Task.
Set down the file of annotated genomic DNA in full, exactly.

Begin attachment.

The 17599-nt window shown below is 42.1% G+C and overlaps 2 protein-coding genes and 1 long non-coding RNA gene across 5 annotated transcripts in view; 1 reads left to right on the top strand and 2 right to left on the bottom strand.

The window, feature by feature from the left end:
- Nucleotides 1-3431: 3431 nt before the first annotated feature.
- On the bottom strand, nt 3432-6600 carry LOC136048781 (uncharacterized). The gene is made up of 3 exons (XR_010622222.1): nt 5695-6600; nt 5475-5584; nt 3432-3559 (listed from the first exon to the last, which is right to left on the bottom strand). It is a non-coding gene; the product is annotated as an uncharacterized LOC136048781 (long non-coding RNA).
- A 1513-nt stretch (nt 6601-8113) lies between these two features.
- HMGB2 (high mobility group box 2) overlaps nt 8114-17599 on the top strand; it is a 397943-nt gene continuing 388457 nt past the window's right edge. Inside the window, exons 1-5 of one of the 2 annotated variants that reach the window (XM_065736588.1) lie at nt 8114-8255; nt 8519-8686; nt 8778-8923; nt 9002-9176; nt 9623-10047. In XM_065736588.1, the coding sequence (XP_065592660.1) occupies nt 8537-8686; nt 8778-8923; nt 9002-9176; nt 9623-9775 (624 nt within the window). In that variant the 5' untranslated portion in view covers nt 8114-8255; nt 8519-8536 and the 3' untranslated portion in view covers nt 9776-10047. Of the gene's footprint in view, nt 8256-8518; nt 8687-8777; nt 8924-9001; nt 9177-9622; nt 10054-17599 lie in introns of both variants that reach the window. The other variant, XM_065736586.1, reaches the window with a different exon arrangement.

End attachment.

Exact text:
The 17599-nt window shown below is 42.1% G+C and overlaps 2 protein-coding genes and 1 long non-coding RNA gene across 5 annotated transcripts in view; 1 reads left to right on the top strand and 2 right to left on the bottom strand.

The window, feature by feature from the left end:
- Nucleotides 1-3431: 3431 nt before the first annotated feature.
- On the bottom strand, nt 3432-6600 carry LOC136048781 (uncharacterized). The gene is made up of 3 exons (XR_010622222.1): nt 5695-6600; nt 5475-5584; nt 3432-3559 (listed from the first exon to the last, which is right to left on the bottom strand). It is a non-coding gene; the product is annotated as an uncharacterized LOC136048781 (long non-coding RNA).
- A 1513-nt stretch (nt 6601-8113) lies between these two features.
- HMGB2 (high mobility group box 2) overlaps nt 8114-17599 on the top strand; it is a 397943-nt gene continuing 388457 nt past the window's right edge. Inside the window, exons 1-5 of one of the 2 annotated variants that reach the window (XM_065736588.1) lie at nt 8114-8255; nt 8519-8686; nt 8778-8923; nt 9002-9176; nt 9623-10047. In XM_065736588.1, the coding sequence (XP_065592660.1) occupies nt 8537-8686; nt 8778-8923; nt 9002-9176; nt 9623-9775 (624 nt within the window). In that variant the 5' untranslated portion in view covers nt 8114-8255; nt 8519-8536 and the 3' untranslated portion in view covers nt 9776-10047. Of the gene's footprint in view, nt 8256-8518; nt 8687-8777; nt 8924-9001; nt 9177-9622; nt 10054-17599 lie in introns of both variants that reach the window. The other variant, XM_065736586.1, reaches the window with a different exon arrangement.